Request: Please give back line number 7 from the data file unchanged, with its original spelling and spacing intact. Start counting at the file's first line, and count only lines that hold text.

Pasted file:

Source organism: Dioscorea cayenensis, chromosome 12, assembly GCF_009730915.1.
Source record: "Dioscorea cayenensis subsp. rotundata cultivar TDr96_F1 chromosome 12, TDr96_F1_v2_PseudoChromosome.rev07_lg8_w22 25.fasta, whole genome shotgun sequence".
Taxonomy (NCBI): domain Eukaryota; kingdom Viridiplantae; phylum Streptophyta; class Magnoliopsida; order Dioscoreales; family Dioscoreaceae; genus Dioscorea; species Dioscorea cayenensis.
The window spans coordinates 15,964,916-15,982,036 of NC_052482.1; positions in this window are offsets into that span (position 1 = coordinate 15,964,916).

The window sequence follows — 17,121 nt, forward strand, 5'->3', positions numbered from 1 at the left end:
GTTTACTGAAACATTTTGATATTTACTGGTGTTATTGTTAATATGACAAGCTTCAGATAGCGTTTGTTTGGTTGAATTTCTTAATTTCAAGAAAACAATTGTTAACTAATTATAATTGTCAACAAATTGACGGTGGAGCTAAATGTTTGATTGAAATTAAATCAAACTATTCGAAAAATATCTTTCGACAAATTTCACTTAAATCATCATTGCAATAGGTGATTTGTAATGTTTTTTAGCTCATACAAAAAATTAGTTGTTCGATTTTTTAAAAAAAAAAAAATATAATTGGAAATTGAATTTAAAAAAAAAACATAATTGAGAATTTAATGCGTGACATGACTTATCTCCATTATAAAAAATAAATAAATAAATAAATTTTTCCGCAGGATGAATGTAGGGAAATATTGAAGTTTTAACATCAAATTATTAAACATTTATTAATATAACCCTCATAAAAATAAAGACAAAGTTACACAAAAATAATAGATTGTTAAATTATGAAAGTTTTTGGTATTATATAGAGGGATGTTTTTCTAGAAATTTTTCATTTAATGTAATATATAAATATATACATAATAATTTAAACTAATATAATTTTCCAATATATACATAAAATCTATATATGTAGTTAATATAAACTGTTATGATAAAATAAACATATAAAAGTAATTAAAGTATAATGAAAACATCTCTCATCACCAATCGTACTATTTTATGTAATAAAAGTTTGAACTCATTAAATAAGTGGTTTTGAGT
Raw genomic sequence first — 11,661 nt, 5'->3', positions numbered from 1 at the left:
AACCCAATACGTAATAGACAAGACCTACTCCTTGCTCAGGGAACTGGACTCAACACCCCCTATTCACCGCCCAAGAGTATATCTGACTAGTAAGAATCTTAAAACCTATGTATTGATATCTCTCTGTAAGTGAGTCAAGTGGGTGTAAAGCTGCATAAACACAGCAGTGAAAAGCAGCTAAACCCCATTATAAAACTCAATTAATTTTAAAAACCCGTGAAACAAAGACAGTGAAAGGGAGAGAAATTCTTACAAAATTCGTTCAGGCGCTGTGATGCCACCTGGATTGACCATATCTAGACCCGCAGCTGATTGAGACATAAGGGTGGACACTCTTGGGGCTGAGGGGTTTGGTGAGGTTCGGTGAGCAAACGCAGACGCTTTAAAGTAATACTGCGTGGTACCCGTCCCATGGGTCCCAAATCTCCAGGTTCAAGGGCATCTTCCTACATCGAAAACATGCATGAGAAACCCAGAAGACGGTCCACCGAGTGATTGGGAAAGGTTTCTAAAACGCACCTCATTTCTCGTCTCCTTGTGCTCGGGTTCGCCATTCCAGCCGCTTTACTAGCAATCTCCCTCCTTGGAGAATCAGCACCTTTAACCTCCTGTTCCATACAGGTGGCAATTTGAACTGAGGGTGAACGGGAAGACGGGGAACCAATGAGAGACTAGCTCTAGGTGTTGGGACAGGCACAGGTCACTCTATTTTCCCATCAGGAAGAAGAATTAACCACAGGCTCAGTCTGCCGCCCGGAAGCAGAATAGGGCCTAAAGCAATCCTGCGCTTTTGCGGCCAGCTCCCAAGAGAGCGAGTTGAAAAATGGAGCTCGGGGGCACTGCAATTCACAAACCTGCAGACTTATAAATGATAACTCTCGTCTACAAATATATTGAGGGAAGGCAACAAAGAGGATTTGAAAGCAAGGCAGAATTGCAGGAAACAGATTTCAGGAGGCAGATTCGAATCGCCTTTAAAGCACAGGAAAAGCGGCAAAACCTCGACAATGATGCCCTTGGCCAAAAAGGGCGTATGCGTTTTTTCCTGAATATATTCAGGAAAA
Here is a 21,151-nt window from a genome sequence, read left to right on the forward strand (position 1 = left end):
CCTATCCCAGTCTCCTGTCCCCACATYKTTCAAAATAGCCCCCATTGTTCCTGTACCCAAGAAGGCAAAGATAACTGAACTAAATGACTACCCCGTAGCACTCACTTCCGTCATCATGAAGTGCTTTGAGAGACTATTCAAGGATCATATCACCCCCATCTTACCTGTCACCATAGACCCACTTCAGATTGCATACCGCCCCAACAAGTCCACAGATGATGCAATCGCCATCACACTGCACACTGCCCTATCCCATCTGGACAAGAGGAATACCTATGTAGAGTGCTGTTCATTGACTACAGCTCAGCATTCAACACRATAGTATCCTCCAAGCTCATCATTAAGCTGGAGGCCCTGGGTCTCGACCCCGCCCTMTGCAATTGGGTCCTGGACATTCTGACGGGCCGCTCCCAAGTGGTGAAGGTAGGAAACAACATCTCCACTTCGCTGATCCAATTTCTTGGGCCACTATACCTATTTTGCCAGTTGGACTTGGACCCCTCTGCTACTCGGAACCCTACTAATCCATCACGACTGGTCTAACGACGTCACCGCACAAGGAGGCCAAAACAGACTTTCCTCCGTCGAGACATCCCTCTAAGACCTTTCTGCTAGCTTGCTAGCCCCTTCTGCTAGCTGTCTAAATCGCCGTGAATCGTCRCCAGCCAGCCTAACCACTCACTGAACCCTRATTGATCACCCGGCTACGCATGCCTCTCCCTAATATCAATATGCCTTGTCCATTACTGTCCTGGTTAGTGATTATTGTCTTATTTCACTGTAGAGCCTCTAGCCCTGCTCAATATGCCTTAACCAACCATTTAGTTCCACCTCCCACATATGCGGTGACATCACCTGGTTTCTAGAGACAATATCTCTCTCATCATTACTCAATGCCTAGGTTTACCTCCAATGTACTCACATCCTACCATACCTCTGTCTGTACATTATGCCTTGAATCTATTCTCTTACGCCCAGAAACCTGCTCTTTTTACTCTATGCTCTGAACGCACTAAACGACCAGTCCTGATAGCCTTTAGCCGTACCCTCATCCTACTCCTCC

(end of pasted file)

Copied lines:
Raw genomic sequence first — 11,661 nt, 5'->3', positions numbered from 1 at the left: